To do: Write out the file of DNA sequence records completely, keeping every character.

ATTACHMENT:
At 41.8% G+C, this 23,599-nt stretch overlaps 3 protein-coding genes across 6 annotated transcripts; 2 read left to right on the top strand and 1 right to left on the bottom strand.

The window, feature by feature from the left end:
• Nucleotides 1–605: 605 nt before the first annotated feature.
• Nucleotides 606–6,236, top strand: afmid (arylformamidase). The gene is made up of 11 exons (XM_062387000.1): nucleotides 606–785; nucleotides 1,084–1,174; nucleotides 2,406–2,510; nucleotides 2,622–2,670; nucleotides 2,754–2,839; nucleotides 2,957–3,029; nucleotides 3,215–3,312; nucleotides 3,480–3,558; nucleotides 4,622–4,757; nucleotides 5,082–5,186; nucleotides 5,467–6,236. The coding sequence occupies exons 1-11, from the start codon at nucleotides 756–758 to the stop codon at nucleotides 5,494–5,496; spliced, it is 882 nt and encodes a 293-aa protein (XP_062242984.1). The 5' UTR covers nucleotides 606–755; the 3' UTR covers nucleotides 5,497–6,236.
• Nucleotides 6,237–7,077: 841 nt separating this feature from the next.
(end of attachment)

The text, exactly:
At 41.8% G+C, this 23,599-nt stretch overlaps 3 protein-coding genes across 6 annotated transcripts; 2 read left to right on the top strand and 1 right to left on the bottom strand.

The window, feature by feature from the left end:
• Nucleotides 1–605: 605 nt before the first annotated feature.
• Nucleotides 606–6,236, top strand: afmid (arylformamidase). The gene is made up of 11 exons (XM_062387000.1): nucleotides 606–785; nucleotides 1,084–1,174; nucleotides 2,406–2,510; nucleotides 2,622–2,670; nucleotides 2,754–2,839; nucleotides 2,957–3,029; nucleotides 3,215–3,312; nucleotides 3,480–3,558; nucleotides 4,622–4,757; nucleotides 5,082–5,186; nucleotides 5,467–6,236. The coding sequence occupies exons 1-11, from the start codon at nucleotides 756–758 to the stop codon at nucleotides 5,494–5,496; spliced, it is 882 nt and encodes a 293-aa protein (XP_062242984.1). The 5' UTR covers nucleotides 606–755; the 3' UTR covers nucleotides 5,497–6,236.
• Nucleotides 6,237–7,077: 841 nt separating this feature from the next.